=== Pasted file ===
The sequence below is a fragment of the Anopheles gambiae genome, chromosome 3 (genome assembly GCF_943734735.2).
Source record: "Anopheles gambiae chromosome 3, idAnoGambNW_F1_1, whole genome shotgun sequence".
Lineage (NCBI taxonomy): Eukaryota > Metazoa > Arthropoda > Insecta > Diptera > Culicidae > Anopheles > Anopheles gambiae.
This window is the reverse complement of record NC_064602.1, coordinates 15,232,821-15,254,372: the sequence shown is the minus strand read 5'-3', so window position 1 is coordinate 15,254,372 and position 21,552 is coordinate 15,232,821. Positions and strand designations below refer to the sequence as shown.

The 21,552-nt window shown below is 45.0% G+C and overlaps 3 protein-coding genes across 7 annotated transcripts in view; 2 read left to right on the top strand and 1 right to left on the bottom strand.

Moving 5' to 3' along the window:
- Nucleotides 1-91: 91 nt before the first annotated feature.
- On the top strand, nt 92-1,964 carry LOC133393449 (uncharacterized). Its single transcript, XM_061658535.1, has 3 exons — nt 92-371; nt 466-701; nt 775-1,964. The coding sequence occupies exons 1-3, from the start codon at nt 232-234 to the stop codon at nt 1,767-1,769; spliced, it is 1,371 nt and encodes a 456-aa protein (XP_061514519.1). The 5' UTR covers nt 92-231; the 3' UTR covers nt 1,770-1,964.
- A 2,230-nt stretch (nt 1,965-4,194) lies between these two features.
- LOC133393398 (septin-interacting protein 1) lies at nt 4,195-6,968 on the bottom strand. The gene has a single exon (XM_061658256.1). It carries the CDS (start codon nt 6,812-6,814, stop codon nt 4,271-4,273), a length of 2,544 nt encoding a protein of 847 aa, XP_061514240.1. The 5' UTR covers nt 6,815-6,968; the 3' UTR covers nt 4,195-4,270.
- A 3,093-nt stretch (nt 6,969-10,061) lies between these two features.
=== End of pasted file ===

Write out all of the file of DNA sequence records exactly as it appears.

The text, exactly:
The sequence below is a fragment of the Anopheles gambiae genome, chromosome 3 (genome assembly GCF_943734735.2).
Source record: "Anopheles gambiae chromosome 3, idAnoGambNW_F1_1, whole genome shotgun sequence".
Lineage (NCBI taxonomy): Eukaryota > Metazoa > Arthropoda > Insecta > Diptera > Culicidae > Anopheles > Anopheles gambiae.
This window is the reverse complement of record NC_064602.1, coordinates 15,232,821-15,254,372: the sequence shown is the minus strand read 5'-3', so window position 1 is coordinate 15,254,372 and position 21,552 is coordinate 15,232,821. Positions and strand designations below refer to the sequence as shown.

The 21,552-nt window shown below is 45.0% G+C and overlaps 3 protein-coding genes across 7 annotated transcripts in view; 2 read left to right on the top strand and 1 right to left on the bottom strand.

Moving 5' to 3' along the window:
- Nucleotides 1-91: 91 nt before the first annotated feature.
- On the top strand, nt 92-1,964 carry LOC133393449 (uncharacterized). Its single transcript, XM_061658535.1, has 3 exons — nt 92-371; nt 466-701; nt 775-1,964. The coding sequence occupies exons 1-3, from the start codon at nt 232-234 to the stop codon at nt 1,767-1,769; spliced, it is 1,371 nt and encodes a 456-aa protein (XP_061514519.1). The 5' UTR covers nt 92-231; the 3' UTR covers nt 1,770-1,964.
- A 2,230-nt stretch (nt 1,965-4,194) lies between these two features.
- LOC133393398 (septin-interacting protein 1) lies at nt 4,195-6,968 on the bottom strand. The gene has a single exon (XM_061658256.1). It carries the CDS (start codon nt 6,812-6,814, stop codon nt 4,271-4,273), a length of 2,544 nt encoding a protein of 847 aa, XP_061514240.1. The 5' UTR covers nt 6,815-6,968; the 3' UTR covers nt 4,195-4,270.
- A 3,093-nt stretch (nt 6,969-10,061) lies between these two features.